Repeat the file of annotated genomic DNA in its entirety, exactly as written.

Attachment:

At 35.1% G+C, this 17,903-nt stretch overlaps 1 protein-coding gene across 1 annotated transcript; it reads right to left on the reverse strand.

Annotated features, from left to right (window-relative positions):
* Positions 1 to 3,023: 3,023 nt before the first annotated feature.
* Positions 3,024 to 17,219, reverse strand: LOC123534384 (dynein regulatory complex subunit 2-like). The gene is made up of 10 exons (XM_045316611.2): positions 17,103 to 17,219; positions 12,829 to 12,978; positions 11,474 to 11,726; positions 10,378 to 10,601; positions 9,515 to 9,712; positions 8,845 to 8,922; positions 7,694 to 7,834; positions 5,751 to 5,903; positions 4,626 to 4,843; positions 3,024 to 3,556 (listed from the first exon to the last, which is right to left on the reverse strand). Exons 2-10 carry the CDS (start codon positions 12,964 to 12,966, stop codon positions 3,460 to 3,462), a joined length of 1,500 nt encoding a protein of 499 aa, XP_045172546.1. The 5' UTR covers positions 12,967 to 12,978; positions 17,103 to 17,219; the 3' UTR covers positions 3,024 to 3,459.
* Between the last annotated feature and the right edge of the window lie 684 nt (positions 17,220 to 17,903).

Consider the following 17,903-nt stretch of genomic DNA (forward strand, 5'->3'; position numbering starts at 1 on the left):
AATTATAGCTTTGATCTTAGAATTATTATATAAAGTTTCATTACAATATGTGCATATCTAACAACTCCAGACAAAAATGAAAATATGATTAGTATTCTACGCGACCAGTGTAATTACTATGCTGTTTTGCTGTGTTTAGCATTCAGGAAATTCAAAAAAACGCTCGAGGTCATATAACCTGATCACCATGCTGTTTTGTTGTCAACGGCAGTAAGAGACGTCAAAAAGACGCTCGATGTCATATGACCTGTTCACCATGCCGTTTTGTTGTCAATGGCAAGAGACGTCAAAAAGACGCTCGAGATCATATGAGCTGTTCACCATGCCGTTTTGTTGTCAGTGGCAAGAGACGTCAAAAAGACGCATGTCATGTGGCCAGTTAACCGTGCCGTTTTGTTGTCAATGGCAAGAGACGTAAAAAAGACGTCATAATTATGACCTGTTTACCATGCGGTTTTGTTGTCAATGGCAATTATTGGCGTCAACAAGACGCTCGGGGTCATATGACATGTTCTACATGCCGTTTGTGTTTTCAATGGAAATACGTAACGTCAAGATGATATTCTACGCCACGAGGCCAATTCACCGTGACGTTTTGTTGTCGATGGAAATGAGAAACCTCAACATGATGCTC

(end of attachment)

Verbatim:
At 35.1% G+C, this 17,903-nt stretch overlaps 1 protein-coding gene across 1 annotated transcript; it reads right to left on the reverse strand.

Annotated features, from left to right (window-relative positions):
* Positions 1 to 3,023: 3,023 nt before the first annotated feature.
* Positions 3,024 to 17,219, reverse strand: LOC123534384 (dynein regulatory complex subunit 2-like). The gene is made up of 10 exons (XM_045316611.2): positions 17,103 to 17,219; positions 12,829 to 12,978; positions 11,474 to 11,726; positions 10,378 to 10,601; positions 9,515 to 9,712; positions 8,845 to 8,922; positions 7,694 to 7,834; positions 5,751 to 5,903; positions 4,626 to 4,843; positions 3,024 to 3,556 (listed from the first exon to the last, which is right to left on the reverse strand). Exons 2-10 carry the CDS (start codon positions 12,964 to 12,966, stop codon positions 3,460 to 3,462), a joined length of 1,500 nt encoding a protein of 499 aa, XP_045172546.1. The 5' UTR covers positions 12,967 to 12,978; positions 17,103 to 17,219; the 3' UTR covers positions 3,024 to 3,459.
* Between the last annotated feature and the right edge of the window lie 684 nt (positions 17,220 to 17,903).

Consider the following 17,903-nt stretch of genomic DNA (forward strand, 5'->3'; position numbering starts at 1 on the left):
AATTATAGCTTTGATCTTAGAATTATTATATAAAGTTTCATTACAATATGTGCATATCTAACAACTCCAGACAAAAATGAAAATATGATTAGTATTCTACGCGACCAGTGTAATTACTATGCTGTTTTGCTGTGTTTAGCATTCAGGAAATTCAAAAAAACGCTCGAGGTCATATAACCTGATCACCATGCTGTTTTGTTGTCAACGGCAGTAAGAGACGTCAAAAAGACGCTCGATGTCATATGACCTGTTCACCATGCCGTTTTGTTGTCAATGGCAAGAGACGTCAAAAAGACGCTCGAGATCATATGAGCTGTTCACCATGCCGTTTTGTTGTCAGTGGCAAGAGACGTCAAAAAGACGCATGTCATGTGGCCAGTTAACCGTGCCGTTTTGTTGTCAATGGCAAGAGACGTAAAAAAGACGTCATAATTATGACCTGTTTACCATGCGGTTTTGTTGTCAATGGCAATTATTGGCGTCAACAAGACGCTCGGGGTCATATGACATGTTCTACATGCCGTTTGTGTTTTCAATGGAAATACGTAACGTCAAGATGATATTCTACGCCACGAGGCCAATTCACCGTGACGTTTTGTTGTCGATGGAAATGAGAAACCTCAACATGATGCTC